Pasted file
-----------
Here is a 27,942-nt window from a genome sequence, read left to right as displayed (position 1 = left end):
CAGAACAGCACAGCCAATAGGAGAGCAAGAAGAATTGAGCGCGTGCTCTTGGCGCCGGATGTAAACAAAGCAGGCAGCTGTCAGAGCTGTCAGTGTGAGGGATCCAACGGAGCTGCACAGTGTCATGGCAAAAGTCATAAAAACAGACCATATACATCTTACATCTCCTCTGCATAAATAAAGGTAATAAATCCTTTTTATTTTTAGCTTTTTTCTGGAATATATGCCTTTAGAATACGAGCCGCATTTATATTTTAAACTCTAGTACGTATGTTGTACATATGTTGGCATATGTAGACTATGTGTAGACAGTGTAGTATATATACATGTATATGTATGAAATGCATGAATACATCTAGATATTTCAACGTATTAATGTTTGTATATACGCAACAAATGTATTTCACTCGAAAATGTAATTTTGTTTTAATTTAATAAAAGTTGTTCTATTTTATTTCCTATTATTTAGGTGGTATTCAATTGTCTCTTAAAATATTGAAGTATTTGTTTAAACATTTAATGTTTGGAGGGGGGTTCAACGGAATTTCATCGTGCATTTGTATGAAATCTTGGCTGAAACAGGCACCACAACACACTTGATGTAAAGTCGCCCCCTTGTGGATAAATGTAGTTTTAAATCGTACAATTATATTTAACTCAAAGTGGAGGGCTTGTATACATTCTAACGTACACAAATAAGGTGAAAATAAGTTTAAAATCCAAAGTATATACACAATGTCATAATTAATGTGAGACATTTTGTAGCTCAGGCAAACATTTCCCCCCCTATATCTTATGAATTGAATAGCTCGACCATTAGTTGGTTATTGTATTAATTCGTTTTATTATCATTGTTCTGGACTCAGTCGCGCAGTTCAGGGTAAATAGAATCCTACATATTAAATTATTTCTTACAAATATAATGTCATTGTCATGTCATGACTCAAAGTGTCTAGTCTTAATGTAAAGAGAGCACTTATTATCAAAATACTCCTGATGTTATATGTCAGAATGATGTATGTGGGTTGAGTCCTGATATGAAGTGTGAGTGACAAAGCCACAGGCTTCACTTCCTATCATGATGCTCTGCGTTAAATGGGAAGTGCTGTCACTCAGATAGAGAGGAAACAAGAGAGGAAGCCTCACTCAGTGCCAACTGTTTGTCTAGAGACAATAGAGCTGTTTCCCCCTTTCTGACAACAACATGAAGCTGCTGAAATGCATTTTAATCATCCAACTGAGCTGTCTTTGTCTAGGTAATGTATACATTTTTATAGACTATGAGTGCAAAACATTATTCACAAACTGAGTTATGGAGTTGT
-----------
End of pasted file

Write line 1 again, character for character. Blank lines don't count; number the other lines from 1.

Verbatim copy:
Here is a 27,942-nt window from a genome sequence, read left to right as displayed (position 1 = left end):